It was announced in April 2014 that Hannigan would succeed Iain Lobban as the Director of the signals intelligence and cryptography agency the Government Communications Headquarters (GCHQ) in the autumn of the year,[12] taking over in November 2014.[13] As of 2015, Hannigan was paid a salary of between £160,000 and £164,999 by GCHQ, making him one of the 328 most highly paid people in the British public sector at that time.[14]

On his first day in the role, Hannigan wrote an article in the Financial Times on the topic of Internet surveillance, stating that "however much [large US technology companies] may dislike it, they have become the command and control networks of choice for terrorists and criminals" and that GCHQ and its sister agencies "cannot tackle these challenges at scale without greater support from the private sector", arguing that most Internet users "would be comfortable with a better and more sustainable relationship between the [intelligence] agencies and the tech companies". Since the 2013 surveillance disclosures, large US technology companies have improved security and become less co-operative with foreign intelligence agencies, including those of the UK, generally requiring a US court order before disclosing data.[15][16] However the head of the UK technology industry group techUK rejected these claims, stating that they understood the issues but that disclosure obligations "must be based upon a clear and transparent legal framework and effective oversight rather than, as suggested, a deal between the industry and government".[17]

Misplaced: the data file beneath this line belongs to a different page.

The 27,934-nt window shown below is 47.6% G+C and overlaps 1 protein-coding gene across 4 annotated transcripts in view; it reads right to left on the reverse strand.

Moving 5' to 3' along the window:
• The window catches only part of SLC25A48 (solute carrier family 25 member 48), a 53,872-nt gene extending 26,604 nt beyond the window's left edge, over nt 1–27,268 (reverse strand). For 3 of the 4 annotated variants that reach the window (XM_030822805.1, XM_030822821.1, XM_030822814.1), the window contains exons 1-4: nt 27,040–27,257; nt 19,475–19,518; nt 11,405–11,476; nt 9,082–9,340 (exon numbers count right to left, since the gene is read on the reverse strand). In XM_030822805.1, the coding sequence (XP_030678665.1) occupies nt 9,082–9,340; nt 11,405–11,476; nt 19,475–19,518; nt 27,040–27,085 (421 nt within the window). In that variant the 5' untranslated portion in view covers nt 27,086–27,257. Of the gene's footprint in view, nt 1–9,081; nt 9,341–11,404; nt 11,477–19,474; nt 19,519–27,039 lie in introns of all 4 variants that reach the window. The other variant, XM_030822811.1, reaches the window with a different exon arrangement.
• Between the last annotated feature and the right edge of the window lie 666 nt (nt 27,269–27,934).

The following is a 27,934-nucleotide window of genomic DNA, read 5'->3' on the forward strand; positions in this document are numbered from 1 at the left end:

Offices held

Government offices
Preceded by
Jonathan Phillips
Director-General, Political,
Northern Ireland Office

Succeeded by
Hilary Jackson
Preceded by
Sir Richard Mottram
Permanent Secretary,
Intelligence, Security and Resilience
Head of Security, Intelligence and Resilience
Cabinet Office

Succeeded by
Oliver Robbins
Deputy National Security Adviser,
Intelligence, Security and Resilience
Preceded by
Mariot Leslie
Director-General, Defence and Intelligence,